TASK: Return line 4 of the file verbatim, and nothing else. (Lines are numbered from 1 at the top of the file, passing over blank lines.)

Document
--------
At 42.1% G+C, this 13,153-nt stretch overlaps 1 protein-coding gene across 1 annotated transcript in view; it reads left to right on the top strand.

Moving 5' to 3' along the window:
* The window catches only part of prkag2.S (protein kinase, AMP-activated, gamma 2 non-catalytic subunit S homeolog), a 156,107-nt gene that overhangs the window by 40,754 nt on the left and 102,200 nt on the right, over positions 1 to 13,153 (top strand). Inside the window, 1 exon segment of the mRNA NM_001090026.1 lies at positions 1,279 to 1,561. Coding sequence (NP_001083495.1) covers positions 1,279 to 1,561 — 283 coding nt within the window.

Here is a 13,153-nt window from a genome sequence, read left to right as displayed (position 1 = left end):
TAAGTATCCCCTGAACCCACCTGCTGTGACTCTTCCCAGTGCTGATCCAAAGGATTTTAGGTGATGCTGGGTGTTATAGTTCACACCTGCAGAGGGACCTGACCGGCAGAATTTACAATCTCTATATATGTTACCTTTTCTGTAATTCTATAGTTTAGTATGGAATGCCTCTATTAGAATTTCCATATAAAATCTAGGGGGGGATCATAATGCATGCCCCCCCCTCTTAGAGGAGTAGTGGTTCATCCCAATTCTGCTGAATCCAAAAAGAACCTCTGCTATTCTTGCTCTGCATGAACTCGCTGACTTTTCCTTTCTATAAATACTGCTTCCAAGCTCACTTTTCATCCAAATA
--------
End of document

Here is a 13,153-nt window from a genome sequence, read left to right as displayed (position 1 = left end):